Operating earnings differ from EBIT because the operating earnings figure is constructed from the top of the income statement down, where EBIT is constructed from the bottom up. Calculating operating earnings from the top down standardizes the metric, making a comparison across companies, industries and sectors possible, and, by excluding special items–income that a company does not expect to recur in future years–ensures that these earnings are related only to operations.

All metrics use trailing twelve month or most recent quarter data.

* The screener uses the CRSP/Compustat merged database “OIADP” line item defined as “Operating Income After Depreciation.”

EBIT means “earnings before interest and taxes.”

We use operating earnings* in place of EBIT.

Operating earnings is calculated as follows:

Revenue - (Cost of goods sold + Selling, general and administrative costs + Depreciation and Amortization)

Like EBIT, operating earnings is an estimate of the earnings flowing to the owners of a company that adjusts for a company’s capital structure: the mix of debt and equity used by the company to finance its operations.

Interest repayments reduce earnings and are tax deductible, so a company’s debt impacts its reported earnings. By adjusting for the impact of interest and taxes, we can compare two companies with different capital structures on a like-for-like basis.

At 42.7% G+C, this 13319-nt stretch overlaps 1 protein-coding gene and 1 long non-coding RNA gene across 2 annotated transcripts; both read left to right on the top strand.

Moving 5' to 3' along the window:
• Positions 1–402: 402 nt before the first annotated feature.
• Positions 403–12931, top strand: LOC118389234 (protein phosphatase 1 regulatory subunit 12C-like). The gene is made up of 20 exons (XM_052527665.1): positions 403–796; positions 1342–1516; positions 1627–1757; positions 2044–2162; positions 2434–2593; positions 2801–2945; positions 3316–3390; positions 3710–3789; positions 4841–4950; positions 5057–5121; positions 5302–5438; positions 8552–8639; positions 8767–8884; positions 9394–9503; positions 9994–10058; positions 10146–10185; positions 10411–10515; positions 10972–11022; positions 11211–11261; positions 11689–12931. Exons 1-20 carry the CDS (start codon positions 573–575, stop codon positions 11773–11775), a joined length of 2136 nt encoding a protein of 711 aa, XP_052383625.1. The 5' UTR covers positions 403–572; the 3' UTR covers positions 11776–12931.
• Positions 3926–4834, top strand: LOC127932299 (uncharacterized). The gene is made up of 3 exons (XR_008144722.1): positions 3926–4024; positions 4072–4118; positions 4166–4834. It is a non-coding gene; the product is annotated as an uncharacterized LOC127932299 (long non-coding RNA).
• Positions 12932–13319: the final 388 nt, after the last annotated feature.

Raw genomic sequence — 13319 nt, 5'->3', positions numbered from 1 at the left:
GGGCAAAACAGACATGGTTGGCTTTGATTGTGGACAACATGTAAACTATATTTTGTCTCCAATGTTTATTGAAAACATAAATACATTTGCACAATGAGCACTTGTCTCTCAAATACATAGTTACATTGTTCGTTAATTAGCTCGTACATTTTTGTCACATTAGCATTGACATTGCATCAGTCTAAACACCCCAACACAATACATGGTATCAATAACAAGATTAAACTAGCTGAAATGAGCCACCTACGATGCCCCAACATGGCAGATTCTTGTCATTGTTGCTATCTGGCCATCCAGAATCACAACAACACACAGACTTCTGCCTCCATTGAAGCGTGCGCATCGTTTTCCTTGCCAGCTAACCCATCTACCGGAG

Operating earnings differs from EBIT because it is constructed from the top of the income statement down, where EBIT is constructed from the bottom up. Calculating operating earnings from the top down standardizes the metric, making a comparison across companies, industries and sectors possible, and, by excluding special items–non-recurring income–ensures that this income is related only to operations.

We use operating earnings to calculate The Acquirer’s Multiple®.

All metrics use trailing twelve month or most recent quarter data.

* The screener uses the CRSP/Compustat merged database “OIADP” line item defined as “Operating Income After Depreciation.”

OIBDP means “operating income before depreciation and amortization.”

It is a substitute for EBITDA.

OIBDP is calculated as follows*:

Revenue - (Cost of goods sold + Selling, general and administrative costs)

It differs from operating earnings because it includes depreciation and amortization.